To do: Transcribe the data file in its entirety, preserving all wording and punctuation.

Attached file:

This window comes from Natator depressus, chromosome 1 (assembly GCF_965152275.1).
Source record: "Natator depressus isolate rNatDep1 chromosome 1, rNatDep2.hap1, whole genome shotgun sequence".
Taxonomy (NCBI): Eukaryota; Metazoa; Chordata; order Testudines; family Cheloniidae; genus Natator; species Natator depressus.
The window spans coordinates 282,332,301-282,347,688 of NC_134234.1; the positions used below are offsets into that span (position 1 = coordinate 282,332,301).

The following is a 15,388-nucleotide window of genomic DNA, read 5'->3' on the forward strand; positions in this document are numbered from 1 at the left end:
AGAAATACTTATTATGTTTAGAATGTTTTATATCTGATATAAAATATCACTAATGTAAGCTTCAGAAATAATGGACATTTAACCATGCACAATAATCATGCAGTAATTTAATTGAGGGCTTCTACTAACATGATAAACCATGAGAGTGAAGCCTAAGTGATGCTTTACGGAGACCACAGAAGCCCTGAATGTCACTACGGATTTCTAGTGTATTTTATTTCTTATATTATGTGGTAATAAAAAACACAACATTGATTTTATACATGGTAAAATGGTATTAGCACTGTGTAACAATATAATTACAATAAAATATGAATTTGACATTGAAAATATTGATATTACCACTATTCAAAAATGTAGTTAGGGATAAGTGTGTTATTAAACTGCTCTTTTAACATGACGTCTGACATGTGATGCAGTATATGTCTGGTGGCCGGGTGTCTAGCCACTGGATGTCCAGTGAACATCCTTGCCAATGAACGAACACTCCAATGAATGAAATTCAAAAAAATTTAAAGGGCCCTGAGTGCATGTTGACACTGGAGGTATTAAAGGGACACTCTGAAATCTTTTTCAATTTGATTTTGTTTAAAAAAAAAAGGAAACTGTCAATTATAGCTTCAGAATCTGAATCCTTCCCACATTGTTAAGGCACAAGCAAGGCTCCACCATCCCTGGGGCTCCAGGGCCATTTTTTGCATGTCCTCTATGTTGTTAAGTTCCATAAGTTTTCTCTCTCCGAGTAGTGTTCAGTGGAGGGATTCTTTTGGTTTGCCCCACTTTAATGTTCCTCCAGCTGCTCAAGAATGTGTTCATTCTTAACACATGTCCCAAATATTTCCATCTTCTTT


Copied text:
This window comes from Natator depressus, chromosome 1 (assembly GCF_965152275.1).
Source record: "Natator depressus isolate rNatDep1 chromosome 1, rNatDep2.hap1, whole genome shotgun sequence".
Taxonomy (NCBI): Eukaryota; Metazoa; Chordata; order Testudines; family Cheloniidae; genus Natator; species Natator depressus.
The window spans coordinates 282,332,301-282,347,688 of NC_134234.1; the positions used below are offsets into that span (position 1 = coordinate 282,332,301).

The following is a 15,388-nucleotide window of genomic DNA, read 5'->3' on the forward strand; positions in this document are numbered from 1 at the left end:
AGAAATACTTATTATGTTTAGAATGTTTTATATCTGATATAAAATATCACTAATGTAAGCTTCAGAAATAATGGACATTTAACCATGCACAATAATCATGCAGTAATTTAATTGAGGGCTTCTACTAACATGATAAACCATGAGAGTGAAGCCTAAGTGATGCTTTACGGAGACCACAGAAGCCCTGAATGTCACTACGGATTTCTAGTGTATTTTATTTCTTATATTATGTGGTAATAAAAAACACAACATTGATTTTATACATGGTAAAATGGTATTAGCACTGTGTAACAATATAATTACAATAAAATATGAATTTGACATTGAAAATATTGATATTACCACTATTCAAAAATGTAGTTAGGGATAAGTGTGTTATTAAACTGCTCTTTTAACATGACGTCTGACATGTGATGCAGTATATGTCTGGTGGCCGGGTGTCTAGCCACTGGATGTCCAGTGAACATCCTTGCCAATGAACGAACACTCCAATGAATGAAATTCAAAAAAATTTAAAGGGCCCTGAGTGCATGTTGACACTGGAGGTATTAAAGGGACACTCTGAAATCTTTTTCAATTTGATTTTGTTTAAAAAAAAAAGGAAACTGTCAATTATAGCTTCAGAATCTGAATCCTTCCCACATTGTTAAGGCACAAGCAAGGCTCCACCATCCCTGGGGCTCCAGGGCCATTTTTTGCATGTCCTCTATGTTGTTAAGTTCCATAAGTTTTCTCTCTCCGAGTAGTGTTCAGTGGAGGGATTCTTTTGGTTTGCCCCACTTTAATGTTCCTCCAGCTGCTCAAGAATGTGTTCATTCTTAACACATGTCCCAAATATTTCCATCTTCTTT